takes opposition leader Mir Hossein Musavi to task for failing to reach out more frequently to the public:
Mr. Musavi, it was on BBC or VOA that I caught a glimpse of you last night. We miss you. But where can we find you?
Should we all just gather at your house to see you? (Farmaniye or Pasdaran?) Or should we all roll up to your office at the Art Academy? But that would create more trouble for you -- you would be divested from there, too.
Mr. Mir Hossein, at the time of shah, we were kids, living at the back of the heap. But we had a cassette player and would all gather to listen to the words of the Imam, the one you support all the time.
And 30 years later, with all the advanced technology of mobile phones and Internet that we have today, do you think you still don't have any proper medium for talking to people? Does that medium have to be located on the slopes of Jam-e Jam? For you to point your finger toward the impudent program host, or maybe it would be more fun with Ahmadinejad around??
I am surprised, Mr. Mir Hossein, that you have the example of [IRGC founder and subsequent critic of the Iranian establishment] Mohsen Sazgara -- who is half your size. We had a chance to visit his Google group; we became members, and since then our mailbox remains full of his e-mails -- we receive his sound files, video files. He sends enormous messages.
And that's not all. His supporters keep forwarding the same messages to us again and again. We read one and delete the rest.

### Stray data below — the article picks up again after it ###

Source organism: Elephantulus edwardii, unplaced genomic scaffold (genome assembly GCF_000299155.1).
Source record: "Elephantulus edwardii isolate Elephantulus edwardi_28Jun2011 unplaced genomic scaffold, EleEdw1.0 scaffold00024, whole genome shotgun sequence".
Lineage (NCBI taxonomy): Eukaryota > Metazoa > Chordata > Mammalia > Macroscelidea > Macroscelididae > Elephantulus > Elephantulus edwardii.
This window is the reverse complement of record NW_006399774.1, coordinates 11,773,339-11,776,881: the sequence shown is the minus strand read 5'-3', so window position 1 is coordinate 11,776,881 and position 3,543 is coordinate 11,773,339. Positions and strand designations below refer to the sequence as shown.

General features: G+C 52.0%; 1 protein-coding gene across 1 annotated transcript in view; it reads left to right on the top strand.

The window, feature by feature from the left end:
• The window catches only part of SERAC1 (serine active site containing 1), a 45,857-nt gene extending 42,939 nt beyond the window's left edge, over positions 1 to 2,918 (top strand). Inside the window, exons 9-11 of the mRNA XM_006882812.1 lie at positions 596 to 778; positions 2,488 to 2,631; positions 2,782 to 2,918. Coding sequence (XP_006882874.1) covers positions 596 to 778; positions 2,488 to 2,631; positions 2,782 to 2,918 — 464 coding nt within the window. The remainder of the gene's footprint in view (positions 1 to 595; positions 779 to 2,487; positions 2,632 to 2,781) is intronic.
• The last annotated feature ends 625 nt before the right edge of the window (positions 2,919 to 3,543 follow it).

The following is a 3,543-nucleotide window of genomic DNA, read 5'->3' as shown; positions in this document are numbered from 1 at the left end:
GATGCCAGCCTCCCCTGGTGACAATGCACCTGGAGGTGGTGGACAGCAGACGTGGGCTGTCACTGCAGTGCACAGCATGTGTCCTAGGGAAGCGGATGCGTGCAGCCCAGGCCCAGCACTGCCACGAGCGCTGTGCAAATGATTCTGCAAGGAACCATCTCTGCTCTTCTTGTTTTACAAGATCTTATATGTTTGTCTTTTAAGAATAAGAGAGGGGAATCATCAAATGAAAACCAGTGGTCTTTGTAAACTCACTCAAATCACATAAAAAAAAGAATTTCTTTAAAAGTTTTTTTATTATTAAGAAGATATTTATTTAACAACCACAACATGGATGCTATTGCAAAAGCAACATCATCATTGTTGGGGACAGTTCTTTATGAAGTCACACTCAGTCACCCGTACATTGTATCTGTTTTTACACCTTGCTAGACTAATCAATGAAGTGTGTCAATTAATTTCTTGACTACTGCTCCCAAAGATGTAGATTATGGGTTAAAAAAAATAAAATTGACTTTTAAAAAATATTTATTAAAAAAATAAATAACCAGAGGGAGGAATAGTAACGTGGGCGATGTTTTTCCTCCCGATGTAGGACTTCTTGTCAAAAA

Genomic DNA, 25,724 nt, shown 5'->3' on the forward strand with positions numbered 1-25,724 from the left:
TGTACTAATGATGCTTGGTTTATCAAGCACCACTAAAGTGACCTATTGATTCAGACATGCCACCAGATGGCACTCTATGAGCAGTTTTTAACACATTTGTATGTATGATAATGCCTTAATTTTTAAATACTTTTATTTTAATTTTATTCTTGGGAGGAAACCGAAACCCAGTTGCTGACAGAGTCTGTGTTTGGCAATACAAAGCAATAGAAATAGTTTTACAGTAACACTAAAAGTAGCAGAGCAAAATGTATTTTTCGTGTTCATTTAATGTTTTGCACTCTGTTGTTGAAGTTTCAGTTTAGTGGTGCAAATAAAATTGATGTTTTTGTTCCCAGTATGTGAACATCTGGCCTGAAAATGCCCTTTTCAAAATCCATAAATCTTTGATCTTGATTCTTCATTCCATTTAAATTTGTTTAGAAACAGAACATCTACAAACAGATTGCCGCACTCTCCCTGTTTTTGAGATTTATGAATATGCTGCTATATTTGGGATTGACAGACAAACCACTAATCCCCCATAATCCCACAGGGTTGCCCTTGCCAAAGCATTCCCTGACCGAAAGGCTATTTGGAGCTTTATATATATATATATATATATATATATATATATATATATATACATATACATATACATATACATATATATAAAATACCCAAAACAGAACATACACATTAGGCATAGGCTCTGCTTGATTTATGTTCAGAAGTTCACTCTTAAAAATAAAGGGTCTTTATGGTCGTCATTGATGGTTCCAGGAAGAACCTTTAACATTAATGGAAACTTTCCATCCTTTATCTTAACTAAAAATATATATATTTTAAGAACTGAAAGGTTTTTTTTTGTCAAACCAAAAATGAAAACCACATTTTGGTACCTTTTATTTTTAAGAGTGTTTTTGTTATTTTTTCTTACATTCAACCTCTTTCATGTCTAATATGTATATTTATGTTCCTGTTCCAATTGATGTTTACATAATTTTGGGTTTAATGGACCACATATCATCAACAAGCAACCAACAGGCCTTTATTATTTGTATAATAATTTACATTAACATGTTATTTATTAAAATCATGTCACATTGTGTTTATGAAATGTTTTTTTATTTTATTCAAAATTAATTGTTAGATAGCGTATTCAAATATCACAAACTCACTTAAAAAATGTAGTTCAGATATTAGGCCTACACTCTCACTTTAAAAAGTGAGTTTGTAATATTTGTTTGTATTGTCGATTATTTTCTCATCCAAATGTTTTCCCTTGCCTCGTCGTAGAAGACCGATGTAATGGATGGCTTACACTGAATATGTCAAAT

[Sir], our nation is counting on you. They have their hopes on you. Loads of them have been tortured for you, been beaten for you, were shot for you, even I myself. Should I say more??
It's not good to embarrass you anyways. Mr. Musavi, this youtube was made for you.
Come and sit in front of the camera and say something. We would all hear you the same day or the next day (if you can't operate it yourself, ask [your wife] Mrs. Rahnavard to help you. But do talk to the nation; they need some encouragement from you, at least condolences for the martyrdom of their [slain 19-year-old demonstrator Sohrab Arabi].
Just come and make our future clear. When you don't talk to us, we don't know whom to follow. One says to go to Friday Prayers, another says No. One says to switch the heat on, the other says No. One says to boycott mobile phones, our heads could explode. To whom should we listen?
Mr. Mir Hossein, Mr. Musavi, the elected president: I am not a politician, but I understand that modern politics is completely different from the politics of old.
Now it's not about that hidden, sly-faced, iniquitous politician like Winston Churchill. This is about Obama now -- someone who wears a T-shirt, who is friendly and happy all the time, some character between a basketball player and a singer who would speak to you in such a friendly way, as if he were talking to his cousin -- but off course in a more stylish way.
This green movement of ours is as modern and as stylish as that. Its leaders should be like that, too.
They should be modern and, above all, they should be clean. People should know what's going on behind the scenes. But why behind the scenes? We don't have to hide anything.
When those people who can hear you even while you sleep are "out there," there is nothing left to conceal. Can't we know what our "brothers" know? Come on, Mr. Mir Hossein, talk to us now!